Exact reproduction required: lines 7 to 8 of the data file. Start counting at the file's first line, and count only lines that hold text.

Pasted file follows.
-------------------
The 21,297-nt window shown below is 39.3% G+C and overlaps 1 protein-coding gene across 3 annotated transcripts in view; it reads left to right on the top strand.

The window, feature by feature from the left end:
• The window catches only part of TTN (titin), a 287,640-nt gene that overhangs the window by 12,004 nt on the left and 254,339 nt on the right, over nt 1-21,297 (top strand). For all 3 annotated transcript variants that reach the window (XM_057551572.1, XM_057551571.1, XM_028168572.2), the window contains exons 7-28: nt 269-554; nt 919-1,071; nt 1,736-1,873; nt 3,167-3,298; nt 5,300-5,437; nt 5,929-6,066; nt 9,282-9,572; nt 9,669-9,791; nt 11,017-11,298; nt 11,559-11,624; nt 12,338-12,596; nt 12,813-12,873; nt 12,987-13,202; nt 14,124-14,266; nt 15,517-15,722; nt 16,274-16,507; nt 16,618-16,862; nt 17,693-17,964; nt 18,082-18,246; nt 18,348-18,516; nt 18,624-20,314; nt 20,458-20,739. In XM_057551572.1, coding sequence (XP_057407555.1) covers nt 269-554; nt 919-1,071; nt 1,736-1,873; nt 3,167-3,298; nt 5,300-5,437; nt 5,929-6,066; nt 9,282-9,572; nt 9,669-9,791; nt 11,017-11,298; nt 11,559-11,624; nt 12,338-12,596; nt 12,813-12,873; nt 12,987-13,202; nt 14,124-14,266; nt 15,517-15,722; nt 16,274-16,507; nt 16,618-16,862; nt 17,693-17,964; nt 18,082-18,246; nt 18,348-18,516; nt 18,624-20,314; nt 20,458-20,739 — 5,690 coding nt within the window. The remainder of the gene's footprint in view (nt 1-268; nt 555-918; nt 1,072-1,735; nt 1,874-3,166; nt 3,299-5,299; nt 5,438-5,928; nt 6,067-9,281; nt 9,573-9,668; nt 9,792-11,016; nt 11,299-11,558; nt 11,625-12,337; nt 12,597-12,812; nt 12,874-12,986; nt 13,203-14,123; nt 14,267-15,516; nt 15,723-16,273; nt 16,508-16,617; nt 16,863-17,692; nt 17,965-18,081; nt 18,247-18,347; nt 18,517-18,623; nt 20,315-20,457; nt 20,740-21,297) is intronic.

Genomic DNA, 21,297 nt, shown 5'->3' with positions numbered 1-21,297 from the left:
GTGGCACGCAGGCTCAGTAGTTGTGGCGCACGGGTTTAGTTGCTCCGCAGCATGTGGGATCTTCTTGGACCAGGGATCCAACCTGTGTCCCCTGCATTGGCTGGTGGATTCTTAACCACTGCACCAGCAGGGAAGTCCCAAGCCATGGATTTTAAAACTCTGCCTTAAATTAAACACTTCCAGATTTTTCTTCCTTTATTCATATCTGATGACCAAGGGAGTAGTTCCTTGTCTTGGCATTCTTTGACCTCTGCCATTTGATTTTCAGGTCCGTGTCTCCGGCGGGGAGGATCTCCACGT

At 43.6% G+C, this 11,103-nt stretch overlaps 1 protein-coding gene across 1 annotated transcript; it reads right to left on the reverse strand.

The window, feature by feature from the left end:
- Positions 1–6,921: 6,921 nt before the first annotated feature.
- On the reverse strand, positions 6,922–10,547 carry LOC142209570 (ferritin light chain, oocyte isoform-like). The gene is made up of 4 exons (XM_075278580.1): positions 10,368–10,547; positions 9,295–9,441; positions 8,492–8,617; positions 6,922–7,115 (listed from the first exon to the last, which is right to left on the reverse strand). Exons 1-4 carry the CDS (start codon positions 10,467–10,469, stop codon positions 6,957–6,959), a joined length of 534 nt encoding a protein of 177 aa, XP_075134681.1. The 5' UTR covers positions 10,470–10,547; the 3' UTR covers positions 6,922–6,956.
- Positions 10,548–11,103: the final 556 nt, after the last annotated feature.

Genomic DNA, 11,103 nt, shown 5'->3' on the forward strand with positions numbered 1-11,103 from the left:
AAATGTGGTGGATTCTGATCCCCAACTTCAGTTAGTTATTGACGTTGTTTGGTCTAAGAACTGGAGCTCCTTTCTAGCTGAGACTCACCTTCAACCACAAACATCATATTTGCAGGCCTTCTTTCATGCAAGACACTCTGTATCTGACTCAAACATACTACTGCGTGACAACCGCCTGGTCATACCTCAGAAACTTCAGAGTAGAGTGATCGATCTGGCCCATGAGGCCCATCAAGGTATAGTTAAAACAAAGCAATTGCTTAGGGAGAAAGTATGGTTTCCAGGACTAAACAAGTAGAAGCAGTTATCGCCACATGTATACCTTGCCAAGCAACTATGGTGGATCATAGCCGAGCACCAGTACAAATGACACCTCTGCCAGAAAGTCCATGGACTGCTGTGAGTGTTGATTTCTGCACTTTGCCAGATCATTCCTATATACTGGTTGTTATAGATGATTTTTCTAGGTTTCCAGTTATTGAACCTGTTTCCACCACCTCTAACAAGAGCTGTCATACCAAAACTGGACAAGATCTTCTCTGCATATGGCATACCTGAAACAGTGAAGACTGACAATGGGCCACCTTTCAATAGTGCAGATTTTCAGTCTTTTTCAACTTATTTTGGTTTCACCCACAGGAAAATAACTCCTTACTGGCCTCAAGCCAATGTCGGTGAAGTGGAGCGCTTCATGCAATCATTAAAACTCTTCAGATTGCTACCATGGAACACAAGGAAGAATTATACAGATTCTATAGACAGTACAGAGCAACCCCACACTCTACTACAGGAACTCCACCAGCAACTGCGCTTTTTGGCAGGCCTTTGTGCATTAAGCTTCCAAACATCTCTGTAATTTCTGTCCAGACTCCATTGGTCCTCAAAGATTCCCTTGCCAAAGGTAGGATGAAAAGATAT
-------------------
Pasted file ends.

The window, feature by feature from the left end:
- Positions 1–6,921: 6,921 nt before the first annotated feature.